Very often it is the small and simple, even commonplace tasks and decisions … that have the greatest positive effect on our lives. In most cases those simple decisions also affect the lives of others and even things of the world that so often relates to where we are today in life.
Former Senator Dan Coats of Indiana wrote: “The only preparation for that one profound decision which can change a life, or even a nation, is those hundreds and thousands of half-conscious, self-defining, seemingly insignificant decisions made in private.”
Those “seemingly insignificant” private decisions include:
- how we use our time,
- what we say to others,
- what we do for exercise,
- what we read,
- what food we choose to consume during the day,
- what we seek for entertainment and leisure time,
- how we apply our commitment to be honest and truthful,
- and being civil and cheerful in our personal interactions.
None of these desirable small and simple things will lift us to great things unless they are practiced consistently and continuously. I believe that our lives are made up of little, simple circumstances that amount to a great deal when they are brought together. And those circumstances sum up our entire lives.
In 2004, I decided to change my career and go into helping hospitals for children and their doctors drive new income streams. It all started with a small and simple question: “Will you come and help us with one of our programs, since you have miracle girls?” At the time, I was thinking, “Well I have a lot of things going on right now, but I will do whatever I can to help kids and their families.” We have six children, with two sets of twins in the mix, and both sets were born premature. Our second set of twins were girls, and they were born at 28.5 weeks at 1 lb 12 oz and 1 lb 14 oz. When you’ve held a child that small, it changes your perspective on life. I decided to head the offer and help out, and so I started on a journey in healthcare that has now lasted 15 years.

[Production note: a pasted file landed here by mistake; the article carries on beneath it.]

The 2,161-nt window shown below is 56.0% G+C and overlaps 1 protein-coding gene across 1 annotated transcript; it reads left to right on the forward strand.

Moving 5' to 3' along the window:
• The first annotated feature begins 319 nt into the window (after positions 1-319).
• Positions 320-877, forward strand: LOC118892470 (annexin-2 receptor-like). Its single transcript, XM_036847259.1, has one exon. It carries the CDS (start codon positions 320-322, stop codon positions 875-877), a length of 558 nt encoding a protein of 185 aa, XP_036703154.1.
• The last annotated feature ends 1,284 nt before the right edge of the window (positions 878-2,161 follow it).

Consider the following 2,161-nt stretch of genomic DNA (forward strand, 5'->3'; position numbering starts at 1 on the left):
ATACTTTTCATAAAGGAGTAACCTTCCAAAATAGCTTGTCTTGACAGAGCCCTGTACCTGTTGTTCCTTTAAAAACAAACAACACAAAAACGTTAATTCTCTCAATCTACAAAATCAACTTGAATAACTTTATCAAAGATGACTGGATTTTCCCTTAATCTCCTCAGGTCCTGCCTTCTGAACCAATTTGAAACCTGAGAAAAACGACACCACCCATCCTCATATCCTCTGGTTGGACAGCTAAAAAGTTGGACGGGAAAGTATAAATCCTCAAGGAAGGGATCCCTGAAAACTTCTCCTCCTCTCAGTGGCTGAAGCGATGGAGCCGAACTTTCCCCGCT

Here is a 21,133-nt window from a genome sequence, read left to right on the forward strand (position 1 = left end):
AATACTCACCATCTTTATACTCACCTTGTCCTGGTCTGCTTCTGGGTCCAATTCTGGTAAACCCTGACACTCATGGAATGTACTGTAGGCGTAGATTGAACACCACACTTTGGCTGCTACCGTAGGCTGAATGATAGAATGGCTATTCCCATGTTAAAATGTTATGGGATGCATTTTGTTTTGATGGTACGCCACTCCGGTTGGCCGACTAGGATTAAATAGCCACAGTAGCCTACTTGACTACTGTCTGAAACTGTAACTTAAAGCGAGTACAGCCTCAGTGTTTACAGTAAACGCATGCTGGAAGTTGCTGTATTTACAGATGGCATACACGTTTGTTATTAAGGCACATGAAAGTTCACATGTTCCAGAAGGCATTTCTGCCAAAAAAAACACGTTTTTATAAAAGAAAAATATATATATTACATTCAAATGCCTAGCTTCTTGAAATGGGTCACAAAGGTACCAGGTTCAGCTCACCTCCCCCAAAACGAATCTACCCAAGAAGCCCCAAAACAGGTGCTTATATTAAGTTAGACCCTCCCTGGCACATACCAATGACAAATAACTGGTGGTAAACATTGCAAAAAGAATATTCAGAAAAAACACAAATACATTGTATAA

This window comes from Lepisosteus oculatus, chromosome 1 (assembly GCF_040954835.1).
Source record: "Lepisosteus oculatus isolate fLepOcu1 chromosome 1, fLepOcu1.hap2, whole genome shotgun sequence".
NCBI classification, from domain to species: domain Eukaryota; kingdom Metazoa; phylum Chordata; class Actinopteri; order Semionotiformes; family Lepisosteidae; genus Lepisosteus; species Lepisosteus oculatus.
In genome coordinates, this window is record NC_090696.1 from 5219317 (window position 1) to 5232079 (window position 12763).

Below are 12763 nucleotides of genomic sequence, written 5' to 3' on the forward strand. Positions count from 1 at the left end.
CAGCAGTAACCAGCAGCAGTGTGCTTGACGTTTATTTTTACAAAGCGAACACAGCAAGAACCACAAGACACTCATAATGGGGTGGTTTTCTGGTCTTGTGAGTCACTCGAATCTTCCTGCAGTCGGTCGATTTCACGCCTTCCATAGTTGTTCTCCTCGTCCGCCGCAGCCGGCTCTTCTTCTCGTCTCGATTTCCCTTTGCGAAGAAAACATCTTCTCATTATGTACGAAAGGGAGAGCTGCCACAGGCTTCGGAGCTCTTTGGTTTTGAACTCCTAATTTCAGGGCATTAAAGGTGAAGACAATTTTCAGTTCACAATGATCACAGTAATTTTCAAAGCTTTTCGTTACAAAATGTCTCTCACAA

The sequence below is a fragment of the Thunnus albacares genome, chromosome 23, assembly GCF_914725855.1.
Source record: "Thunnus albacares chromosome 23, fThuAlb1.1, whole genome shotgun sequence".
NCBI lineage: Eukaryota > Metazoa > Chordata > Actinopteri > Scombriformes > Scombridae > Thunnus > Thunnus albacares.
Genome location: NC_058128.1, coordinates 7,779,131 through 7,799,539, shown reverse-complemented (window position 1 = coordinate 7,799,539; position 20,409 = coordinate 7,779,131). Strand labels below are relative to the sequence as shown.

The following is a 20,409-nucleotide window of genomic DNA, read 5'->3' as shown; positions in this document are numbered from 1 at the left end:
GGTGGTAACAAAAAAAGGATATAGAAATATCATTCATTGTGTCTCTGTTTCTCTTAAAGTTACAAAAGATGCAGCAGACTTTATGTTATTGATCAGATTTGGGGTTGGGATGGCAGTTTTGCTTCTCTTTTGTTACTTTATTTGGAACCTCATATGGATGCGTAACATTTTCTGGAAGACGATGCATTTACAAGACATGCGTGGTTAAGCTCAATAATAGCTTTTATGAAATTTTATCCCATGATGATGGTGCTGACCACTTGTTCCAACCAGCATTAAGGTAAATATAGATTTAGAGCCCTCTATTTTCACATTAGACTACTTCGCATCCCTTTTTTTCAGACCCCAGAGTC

From that small and simple question, and the many small decisions made along the way, we were able to generate over $1.3 Billion in healthcare for children. That legacy continues on today as we come up with programs to take out to the people in the form of better healthcare options at my company Rx2Live (#Rx2Live).
Small and simple things can also be negative and destructive to our progress. Like weak fibers that form a yarn, then a strand, and finally a rope, these small things combined together can become too strong to be broken. We must always be aware of the power that the small and simple things can have in building a better life. At the same time, we must be aware that others may use small and simple things to lead us into despair and misery, if we are not careful.
Failing to do the small and simple things can cause wavering faith, hope is crushed, and progress towards the goal is first put on hold – and then begins to unravel. Seeking after prosperity and winning as a team, is replaced with personal agendas and ill-guided ambitions. Soon, everything we had hoped and planned for can begin to be undermined and unravel very quickly.